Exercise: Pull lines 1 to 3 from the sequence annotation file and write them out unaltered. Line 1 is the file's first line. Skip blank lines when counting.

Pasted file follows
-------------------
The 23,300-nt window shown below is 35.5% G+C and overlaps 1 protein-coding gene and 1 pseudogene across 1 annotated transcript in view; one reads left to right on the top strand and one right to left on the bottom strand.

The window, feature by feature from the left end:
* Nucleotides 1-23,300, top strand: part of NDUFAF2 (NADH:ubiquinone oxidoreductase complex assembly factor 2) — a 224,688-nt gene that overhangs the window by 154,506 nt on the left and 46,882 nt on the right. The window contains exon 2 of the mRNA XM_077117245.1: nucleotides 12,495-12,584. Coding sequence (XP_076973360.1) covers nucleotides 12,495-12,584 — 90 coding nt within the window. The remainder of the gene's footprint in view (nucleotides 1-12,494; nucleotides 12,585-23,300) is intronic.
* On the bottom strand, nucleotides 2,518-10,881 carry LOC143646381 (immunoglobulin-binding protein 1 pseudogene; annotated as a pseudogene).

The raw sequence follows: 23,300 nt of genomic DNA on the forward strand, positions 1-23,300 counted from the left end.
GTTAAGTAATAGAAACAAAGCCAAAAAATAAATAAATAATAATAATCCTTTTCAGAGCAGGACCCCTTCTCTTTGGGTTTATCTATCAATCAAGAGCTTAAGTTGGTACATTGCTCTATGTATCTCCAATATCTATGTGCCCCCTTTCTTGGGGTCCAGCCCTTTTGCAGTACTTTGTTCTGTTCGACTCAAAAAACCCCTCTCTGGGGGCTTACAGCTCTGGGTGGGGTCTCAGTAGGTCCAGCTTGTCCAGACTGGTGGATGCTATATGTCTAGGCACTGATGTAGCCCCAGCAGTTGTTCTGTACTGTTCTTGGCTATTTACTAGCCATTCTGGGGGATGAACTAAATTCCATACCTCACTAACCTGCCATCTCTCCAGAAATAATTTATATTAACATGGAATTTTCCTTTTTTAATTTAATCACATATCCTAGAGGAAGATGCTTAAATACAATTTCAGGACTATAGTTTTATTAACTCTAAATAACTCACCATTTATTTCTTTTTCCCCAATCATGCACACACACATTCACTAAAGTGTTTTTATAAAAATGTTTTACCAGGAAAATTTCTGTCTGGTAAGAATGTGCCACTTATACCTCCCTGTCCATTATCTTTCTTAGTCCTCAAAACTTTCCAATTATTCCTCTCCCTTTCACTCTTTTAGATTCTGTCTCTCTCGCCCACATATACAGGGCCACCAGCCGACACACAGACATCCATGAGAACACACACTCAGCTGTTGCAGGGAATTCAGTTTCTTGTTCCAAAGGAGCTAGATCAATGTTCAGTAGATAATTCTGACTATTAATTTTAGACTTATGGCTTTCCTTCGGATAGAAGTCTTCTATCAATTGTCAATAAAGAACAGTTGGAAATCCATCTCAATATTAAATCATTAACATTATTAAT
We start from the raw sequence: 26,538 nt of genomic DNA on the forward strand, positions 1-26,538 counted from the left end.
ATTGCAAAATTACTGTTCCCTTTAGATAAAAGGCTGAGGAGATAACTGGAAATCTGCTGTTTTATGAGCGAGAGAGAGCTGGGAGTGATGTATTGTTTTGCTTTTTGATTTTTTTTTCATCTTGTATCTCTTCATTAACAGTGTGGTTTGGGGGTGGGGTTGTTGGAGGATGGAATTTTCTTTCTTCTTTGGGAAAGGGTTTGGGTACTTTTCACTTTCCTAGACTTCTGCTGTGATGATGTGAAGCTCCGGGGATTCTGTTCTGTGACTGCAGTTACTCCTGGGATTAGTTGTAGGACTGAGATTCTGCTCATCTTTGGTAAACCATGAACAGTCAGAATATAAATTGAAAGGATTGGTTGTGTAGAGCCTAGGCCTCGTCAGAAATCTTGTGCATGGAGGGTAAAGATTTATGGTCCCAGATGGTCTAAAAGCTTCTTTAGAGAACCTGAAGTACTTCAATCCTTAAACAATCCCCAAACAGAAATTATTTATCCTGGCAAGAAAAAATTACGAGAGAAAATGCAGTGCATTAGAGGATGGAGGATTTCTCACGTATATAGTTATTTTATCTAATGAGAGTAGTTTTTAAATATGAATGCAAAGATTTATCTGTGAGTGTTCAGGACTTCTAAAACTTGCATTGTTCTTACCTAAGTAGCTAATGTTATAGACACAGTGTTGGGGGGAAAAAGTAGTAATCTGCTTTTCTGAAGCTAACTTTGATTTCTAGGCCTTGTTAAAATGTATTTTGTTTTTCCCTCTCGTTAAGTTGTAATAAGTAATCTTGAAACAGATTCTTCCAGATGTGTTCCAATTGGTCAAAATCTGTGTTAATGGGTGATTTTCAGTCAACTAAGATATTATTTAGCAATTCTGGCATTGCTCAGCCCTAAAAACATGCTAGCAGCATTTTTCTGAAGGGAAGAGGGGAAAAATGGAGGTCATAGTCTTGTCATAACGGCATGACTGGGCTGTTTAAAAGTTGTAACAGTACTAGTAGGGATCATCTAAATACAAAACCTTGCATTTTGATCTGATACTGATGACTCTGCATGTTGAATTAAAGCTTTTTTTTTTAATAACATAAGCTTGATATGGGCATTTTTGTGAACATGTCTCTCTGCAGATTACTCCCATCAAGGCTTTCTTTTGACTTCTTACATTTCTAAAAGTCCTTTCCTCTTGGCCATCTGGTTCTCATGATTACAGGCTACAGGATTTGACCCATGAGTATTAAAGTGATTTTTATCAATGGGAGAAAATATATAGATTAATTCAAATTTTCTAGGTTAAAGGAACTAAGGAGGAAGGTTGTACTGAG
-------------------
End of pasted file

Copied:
The 23,300-nt window shown below is 35.5% G+C and overlaps 1 protein-coding gene and 1 pseudogene across 1 annotated transcript in view; one reads left to right on the top strand and one right to left on the bottom strand.

The window, feature by feature from the left end:
* Nucleotides 1-23,300, top strand: part of NDUFAF2 (NADH:ubiquinone oxidoreductase complex assembly factor 2) — a 224,688-nt gene that overhangs the window by 154,506 nt on the left and 46,882 nt on the right. The window contains exon 2 of the mRNA XM_077117245.1: nucleotides 12,495-12,584. Coding sequence (XP_076973360.1) covers nucleotides 12,495-12,584 — 90 coding nt within the window. The remainder of the gene's footprint in view (nucleotides 1-12,494; nucleotides 12,585-23,300) is intronic.